Mange Is Spreading in Virginia’s Black Bear Population


According to information from the Virginia Department of Wildlife Resources, mange in black bears in Virginia is increasing in frequency.  Mange has now been confirmed in 14 counties.  One sighting was reported in Highland County in 2021 and in Augusta County there were several captures in 2020 and sightings in 2021.

Mange is a highly contagious skin disease, caused by a mite, which affects many wild and domestic mammals.  Mites can transfer to a new host when an unaffected animal comes into direct physical contact with an infested host. In addition, mites that fall off an infested host can persist in the environment and may infect a new animal that enters a site contaminated with mange mites.  Because bears are relatively solitary, the biggest risk for environmental transmission likely occurs under conditions where they congregate, either naturally in dens or unnaturally at garbage cans, bait piles or bird feeders.

Signs of mange in bears include intense itching, mild to severe hair loss and thickened and dry skin covered by scabs or tan crusts, which is often around the face and ears.  Severely affected bears are typically emaciated, lethargic, and are often found wandering, apparently unaware of their surroundings.  Although mange can be a cause of mortality in Virginia black bears, there is currently no clear evidence that the disease is limiting bear populations in Virginia.

Bears are resilient animals and some do survive infestations of mange. For many bears that are still in acceptable body condition and behaving normally, DWR does not recommend humane dispatch. They are monitored and are only humanely dispatched if they become severely affected.  At this time, there is no known, effective, long-acting treatment for mange in wild black bear populations.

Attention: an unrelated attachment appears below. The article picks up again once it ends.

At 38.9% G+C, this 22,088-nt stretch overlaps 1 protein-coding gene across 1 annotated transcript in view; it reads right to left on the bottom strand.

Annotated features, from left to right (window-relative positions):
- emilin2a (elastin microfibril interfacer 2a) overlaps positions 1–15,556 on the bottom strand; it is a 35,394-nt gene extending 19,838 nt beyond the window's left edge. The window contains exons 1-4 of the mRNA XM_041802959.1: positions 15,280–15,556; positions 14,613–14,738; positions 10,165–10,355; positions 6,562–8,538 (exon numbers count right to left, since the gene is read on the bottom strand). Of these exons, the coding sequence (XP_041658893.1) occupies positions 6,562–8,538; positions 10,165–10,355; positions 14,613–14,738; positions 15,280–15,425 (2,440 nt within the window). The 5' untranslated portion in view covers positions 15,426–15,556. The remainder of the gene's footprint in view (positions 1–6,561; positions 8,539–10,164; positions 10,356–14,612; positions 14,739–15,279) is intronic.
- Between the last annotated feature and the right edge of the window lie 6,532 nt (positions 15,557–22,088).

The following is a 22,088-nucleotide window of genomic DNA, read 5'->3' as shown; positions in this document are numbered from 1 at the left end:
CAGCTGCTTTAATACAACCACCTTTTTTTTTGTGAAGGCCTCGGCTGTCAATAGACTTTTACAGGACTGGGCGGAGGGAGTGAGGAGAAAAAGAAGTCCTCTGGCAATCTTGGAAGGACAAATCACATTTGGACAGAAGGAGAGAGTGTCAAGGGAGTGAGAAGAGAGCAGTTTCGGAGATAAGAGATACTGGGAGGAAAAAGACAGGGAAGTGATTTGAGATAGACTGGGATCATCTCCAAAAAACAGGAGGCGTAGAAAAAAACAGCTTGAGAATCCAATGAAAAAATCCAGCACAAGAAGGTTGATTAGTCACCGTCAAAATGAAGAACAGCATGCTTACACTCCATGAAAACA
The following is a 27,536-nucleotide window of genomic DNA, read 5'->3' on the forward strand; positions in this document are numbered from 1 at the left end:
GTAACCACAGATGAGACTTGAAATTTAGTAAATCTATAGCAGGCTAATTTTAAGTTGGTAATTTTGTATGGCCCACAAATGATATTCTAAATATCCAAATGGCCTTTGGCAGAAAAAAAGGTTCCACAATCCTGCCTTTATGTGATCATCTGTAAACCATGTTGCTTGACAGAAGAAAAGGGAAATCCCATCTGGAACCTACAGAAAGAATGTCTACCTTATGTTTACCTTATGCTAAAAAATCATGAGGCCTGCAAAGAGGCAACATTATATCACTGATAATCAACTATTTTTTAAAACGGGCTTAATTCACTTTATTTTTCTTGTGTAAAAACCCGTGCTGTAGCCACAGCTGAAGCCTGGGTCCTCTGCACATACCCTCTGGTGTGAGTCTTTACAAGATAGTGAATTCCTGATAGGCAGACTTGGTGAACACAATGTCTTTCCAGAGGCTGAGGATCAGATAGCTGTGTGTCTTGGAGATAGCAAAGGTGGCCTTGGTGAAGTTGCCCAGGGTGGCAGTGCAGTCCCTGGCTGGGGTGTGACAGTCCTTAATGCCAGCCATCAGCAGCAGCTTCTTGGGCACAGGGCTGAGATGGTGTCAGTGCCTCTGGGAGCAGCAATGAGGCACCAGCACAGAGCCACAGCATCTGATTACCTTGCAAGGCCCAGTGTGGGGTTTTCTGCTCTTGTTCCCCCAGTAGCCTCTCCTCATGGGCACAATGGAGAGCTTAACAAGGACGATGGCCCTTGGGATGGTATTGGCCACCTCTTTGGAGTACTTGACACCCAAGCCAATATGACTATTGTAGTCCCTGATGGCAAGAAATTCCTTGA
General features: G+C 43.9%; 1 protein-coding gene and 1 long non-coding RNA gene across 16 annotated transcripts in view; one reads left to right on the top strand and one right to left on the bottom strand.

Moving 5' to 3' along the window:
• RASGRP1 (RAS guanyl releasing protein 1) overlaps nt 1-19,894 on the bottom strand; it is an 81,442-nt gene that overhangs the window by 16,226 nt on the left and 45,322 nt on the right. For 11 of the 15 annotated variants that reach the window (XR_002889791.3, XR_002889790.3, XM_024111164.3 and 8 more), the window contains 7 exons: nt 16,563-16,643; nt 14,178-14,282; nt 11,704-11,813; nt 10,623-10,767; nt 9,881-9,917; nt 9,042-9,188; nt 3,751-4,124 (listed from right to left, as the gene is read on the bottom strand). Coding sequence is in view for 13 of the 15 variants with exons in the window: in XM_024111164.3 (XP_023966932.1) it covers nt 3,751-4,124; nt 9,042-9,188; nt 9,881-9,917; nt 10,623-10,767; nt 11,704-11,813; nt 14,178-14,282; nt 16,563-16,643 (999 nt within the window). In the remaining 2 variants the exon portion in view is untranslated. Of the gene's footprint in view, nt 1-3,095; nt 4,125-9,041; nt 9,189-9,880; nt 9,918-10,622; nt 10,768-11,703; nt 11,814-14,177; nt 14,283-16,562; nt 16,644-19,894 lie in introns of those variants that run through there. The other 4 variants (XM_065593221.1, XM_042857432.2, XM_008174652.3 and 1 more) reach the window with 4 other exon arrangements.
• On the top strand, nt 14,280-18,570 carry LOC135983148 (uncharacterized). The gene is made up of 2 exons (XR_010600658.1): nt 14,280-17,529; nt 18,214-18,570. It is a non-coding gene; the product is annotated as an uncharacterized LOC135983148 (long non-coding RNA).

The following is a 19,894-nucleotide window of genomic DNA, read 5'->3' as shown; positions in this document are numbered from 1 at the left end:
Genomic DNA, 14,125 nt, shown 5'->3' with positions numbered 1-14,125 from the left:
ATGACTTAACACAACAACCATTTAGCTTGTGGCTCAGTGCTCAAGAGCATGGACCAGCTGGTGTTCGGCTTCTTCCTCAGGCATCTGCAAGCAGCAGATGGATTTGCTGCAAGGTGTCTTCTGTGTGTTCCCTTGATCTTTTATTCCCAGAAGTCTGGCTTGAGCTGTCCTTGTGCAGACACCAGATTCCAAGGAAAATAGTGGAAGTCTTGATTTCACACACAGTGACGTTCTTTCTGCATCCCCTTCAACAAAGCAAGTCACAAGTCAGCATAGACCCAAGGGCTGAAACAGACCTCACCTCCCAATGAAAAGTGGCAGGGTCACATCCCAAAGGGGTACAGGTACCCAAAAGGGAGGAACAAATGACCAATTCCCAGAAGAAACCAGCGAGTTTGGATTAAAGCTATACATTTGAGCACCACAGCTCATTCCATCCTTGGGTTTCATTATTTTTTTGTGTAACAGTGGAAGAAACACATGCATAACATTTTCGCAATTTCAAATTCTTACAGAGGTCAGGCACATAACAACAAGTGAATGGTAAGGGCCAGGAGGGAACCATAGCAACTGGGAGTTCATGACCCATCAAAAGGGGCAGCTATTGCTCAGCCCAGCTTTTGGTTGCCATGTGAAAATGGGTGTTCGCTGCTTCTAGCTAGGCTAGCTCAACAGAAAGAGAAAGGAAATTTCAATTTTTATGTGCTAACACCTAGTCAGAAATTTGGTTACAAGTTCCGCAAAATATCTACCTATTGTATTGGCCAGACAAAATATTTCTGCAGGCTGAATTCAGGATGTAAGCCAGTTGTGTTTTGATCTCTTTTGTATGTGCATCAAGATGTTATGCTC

If a hunter harvests a bear with signs of mange during an open bear season (regardless of condition/degree of infestation), they must utilize their bear tag and report the bear at the time of harvest, because this information remains a vital element of DWR’s bear management program.  The harvested bear should also be reported to with the photo and conformation number from reporting the harvest. Handling of a mange-infested bear should be minimized to avoid unnecessary exposure.

 The Virginia Department of Wildlife Resources asks anyone who sees a bear showing signs of mange to take photos, note your exact location and submit this information to the Virginia Wildlife Conflict Helpline at or call 1-855-571-9003.

For more detailed information, visit the Virginia Department of Wildlife Resources Black Bear webpage


Story By

Bonnie Ralston

Bonnie Ralston is the Assistant Station Coordinator at WVLS and a Highland County news reporter. She began volunteering at Allegheny Mountain Radio in the fall of 2005. In 2006 she became an AMR employee and worked in Bath County for eight years as the WCHG Station Coordinator and then as the news reporter there. She began working in radio while in college and has stayed connected to radio, in one way or another, for more than thirty years. She grew up in Staunton, Virginia, while spending a lot of time on her family’s farm in Deerfield, Virginia. She enjoys spending time outside, watching old TV shows and movies and tending to her chickens.

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